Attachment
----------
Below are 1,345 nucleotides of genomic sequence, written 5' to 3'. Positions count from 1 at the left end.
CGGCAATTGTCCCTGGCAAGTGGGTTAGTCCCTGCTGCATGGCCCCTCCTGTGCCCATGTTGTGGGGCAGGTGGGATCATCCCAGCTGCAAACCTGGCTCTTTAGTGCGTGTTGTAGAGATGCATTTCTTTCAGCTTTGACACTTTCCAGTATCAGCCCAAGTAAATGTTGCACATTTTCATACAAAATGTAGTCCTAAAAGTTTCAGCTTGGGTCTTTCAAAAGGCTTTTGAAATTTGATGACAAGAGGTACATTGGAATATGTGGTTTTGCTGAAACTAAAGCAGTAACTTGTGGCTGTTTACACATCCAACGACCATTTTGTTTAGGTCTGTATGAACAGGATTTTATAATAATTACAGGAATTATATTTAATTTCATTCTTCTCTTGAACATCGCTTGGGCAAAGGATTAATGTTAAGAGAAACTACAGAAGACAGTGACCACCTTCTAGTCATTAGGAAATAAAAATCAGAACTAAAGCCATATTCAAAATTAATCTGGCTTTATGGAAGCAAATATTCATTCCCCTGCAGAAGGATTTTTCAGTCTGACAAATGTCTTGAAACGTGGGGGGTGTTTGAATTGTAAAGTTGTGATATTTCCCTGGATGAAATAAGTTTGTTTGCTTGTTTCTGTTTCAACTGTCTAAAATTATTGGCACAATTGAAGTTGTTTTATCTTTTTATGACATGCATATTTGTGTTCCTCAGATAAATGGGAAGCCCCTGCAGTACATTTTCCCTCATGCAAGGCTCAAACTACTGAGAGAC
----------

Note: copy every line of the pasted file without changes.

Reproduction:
Below are 1,345 nucleotides of genomic sequence, written 5' to 3'. Positions count from 1 at the left end.
CGGCAATTGTCCCTGGCAAGTGGGTTAGTCCCTGCTGCATGGCCCCTCCTGTGCCCATGTTGTGGGGCAGGTGGGATCATCCCAGCTGCAAACCTGGCTCTTTAGTGCGTGTTGTAGAGATGCATTTCTTTCAGCTTTGACACTTTCCAGTATCAGCCCAAGTAAATGTTGCACATTTTCATACAAAATGTAGTCCTAAAAGTTTCAGCTTGGGTCTTTCAAAAGGCTTTTGAAATTTGATGACAAGAGGTACATTGGAATATGTGGTTTTGCTGAAACTAAAGCAGTAACTTGTGGCTGTTTACACATCCAACGACCATTTTGTTTAGGTCTGTATGAACAGGATTTTATAATAATTACAGGAATTATATTTAATTTCATTCTTCTCTTGAACATCGCTTGGGCAAAGGATTAATGTTAAGAGAAACTACAGAAGACAGTGACCACCTTCTAGTCATTAGGAAATAAAAATCAGAACTAAAGCCATATTCAAAATTAATCTGGCTTTATGGAAGCAAATATTCATTCCCCTGCAGAAGGATTTTTCAGTCTGACAAATGTCTTGAAACGTGGGGGGTGTTTGAATTGTAAAGTTGTGATATTTCCCTGGATGAAATAAGTTTGTTTGCTTGTTTCTGTTTCAACTGTCTAAAATTATTGGCACAATTGAAGTTGTTTTATCTTTTTATGACATGCATATTTGTGTTCCTCAGATAAATGGGAAGCCCCTGCAGTACATTTTCCCTCATGCAAGGCTCAAACTACTGAGAGAC